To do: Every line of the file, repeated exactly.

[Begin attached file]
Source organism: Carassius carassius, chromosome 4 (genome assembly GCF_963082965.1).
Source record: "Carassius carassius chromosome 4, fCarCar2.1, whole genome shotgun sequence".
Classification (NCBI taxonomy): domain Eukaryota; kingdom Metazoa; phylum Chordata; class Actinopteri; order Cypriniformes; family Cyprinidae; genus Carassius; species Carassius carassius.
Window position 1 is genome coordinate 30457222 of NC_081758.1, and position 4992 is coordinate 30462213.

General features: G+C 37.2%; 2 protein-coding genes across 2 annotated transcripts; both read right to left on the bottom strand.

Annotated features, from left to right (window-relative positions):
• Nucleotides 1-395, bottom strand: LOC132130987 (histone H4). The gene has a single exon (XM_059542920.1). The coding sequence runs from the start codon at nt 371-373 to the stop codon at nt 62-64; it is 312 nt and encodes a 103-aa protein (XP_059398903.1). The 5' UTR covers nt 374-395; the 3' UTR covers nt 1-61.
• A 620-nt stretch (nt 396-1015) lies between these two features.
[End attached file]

Source organism: Carassius carassius, chromosome 4 (genome assembly GCF_963082965.1).
Source record: "Carassius carassius chromosome 4, fCarCar2.1, whole genome shotgun sequence".
Classification (NCBI taxonomy): domain Eukaryota; kingdom Metazoa; phylum Chordata; class Actinopteri; order Cypriniformes; family Cyprinidae; genus Carassius; species Carassius carassius.
Window position 1 is genome coordinate 30457222 of NC_081758.1, and position 4992 is coordinate 30462213.

General features: G+C 37.2%; 2 protein-coding genes across 2 annotated transcripts; both read right to left on the bottom strand.

Annotated features, from left to right (window-relative positions):
• Nucleotides 1-395, bottom strand: LOC132130987 (histone H4). The gene has a single exon (XM_059542920.1). The coding sequence runs from the start codon at nt 371-373 to the stop codon at nt 62-64; it is 312 nt and encodes a 103-aa protein (XP_059398903.1). The 5' UTR covers nt 374-395; the 3' UTR covers nt 1-61.
• A 620-nt stretch (nt 396-1015) lies between these two features.